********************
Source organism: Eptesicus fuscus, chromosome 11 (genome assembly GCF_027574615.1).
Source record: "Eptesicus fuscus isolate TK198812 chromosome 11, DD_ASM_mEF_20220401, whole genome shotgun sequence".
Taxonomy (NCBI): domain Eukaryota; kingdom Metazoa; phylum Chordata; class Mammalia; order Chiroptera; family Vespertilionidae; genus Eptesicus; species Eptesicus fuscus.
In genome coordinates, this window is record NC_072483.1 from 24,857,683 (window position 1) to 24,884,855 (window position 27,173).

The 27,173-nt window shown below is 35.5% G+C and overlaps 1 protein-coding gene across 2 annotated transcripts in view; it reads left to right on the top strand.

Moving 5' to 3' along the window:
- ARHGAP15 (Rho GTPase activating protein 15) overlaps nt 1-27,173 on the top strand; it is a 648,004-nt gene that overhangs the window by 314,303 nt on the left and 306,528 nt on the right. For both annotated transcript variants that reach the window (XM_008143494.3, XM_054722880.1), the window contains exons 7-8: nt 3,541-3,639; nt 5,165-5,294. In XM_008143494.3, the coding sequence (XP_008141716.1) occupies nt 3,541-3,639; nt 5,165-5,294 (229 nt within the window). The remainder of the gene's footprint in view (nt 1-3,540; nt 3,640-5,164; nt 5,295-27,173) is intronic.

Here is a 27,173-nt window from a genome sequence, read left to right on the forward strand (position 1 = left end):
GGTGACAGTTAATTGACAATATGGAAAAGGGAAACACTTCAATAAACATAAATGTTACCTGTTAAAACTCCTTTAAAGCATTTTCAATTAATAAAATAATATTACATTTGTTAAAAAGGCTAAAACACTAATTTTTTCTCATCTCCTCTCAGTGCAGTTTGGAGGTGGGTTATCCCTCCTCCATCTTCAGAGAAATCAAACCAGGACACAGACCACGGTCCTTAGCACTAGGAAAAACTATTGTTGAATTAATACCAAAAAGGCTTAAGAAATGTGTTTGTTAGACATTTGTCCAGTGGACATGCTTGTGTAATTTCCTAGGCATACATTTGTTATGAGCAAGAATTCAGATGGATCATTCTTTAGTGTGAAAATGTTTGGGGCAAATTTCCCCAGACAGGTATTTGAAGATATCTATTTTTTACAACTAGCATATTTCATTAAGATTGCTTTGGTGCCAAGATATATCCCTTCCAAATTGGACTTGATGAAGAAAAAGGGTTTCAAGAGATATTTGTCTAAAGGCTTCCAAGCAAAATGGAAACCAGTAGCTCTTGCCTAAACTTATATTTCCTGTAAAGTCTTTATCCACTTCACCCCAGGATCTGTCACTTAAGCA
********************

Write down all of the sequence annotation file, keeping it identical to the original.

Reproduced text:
Source organism: Eptesicus fuscus, chromosome 11 (genome assembly GCF_027574615.1).
Source record: "Eptesicus fuscus isolate TK198812 chromosome 11, DD_ASM_mEF_20220401, whole genome shotgun sequence".
Taxonomy (NCBI): domain Eukaryota; kingdom Metazoa; phylum Chordata; class Mammalia; order Chiroptera; family Vespertilionidae; genus Eptesicus; species Eptesicus fuscus.
In genome coordinates, this window is record NC_072483.1 from 24,857,683 (window position 1) to 24,884,855 (window position 27,173).

The 27,173-nt window shown below is 35.5% G+C and overlaps 1 protein-coding gene across 2 annotated transcripts in view; it reads left to right on the top strand.

Moving 5' to 3' along the window:
- ARHGAP15 (Rho GTPase activating protein 15) overlaps nt 1-27,173 on the top strand; it is a 648,004-nt gene that overhangs the window by 314,303 nt on the left and 306,528 nt on the right. For both annotated transcript variants that reach the window (XM_008143494.3, XM_054722880.1), the window contains exons 7-8: nt 3,541-3,639; nt 5,165-5,294. In XM_008143494.3, the coding sequence (XP_008141716.1) occupies nt 3,541-3,639; nt 5,165-5,294 (229 nt within the window). The remainder of the gene's footprint in view (nt 1-3,540; nt 3,640-5,164; nt 5,295-27,173) is intronic.

Here is a 27,173-nt window from a genome sequence, read left to right on the forward strand (position 1 = left end):
GGTGACAGTTAATTGACAATATGGAAAAGGGAAACACTTCAATAAACATAAATGTTACCTGTTAAAACTCCTTTAAAGCATTTTCAATTAATAAAATAATATTACATTTGTTAAAAAGGCTAAAACACTAATTTTTTCTCATCTCCTCTCAGTGCAGTTTGGAGGTGGGTTATCCCTCCTCCATCTTCAGAGAAATCAAACCAGGACACAGACCACGGTCCTTAGCACTAGGAAAAACTATTGTTGAATTAATACCAAAAAGGCTTAAGAAATGTGTTTGTTAGACATTTGTCCAGTGGACATGCTTGTGTAATTTCCTAGGCATACATTTGTTATGAGCAAGAATTCAGATGGATCATTCTTTAGTGTGAAAATGTTTGGGGCAAATTTCCCCAGACAGGTATTTGAAGATATCTATTTTTTACAACTAGCATATTTCATTAAGATTGCTTTGGTGCCAAGATATATCCCTTCCAAATTGGACTTGATGAAGAAAAAGGGTTTCAAGAGATATTTGTCTAAAGGCTTCCAAGCAAAATGGAAACCAGTAGCTCTTGCCTAAACTTATATTTCCTGTAAAGTCTTTATCCACTTCACCCCAGGATCTGTCACTTAAGCA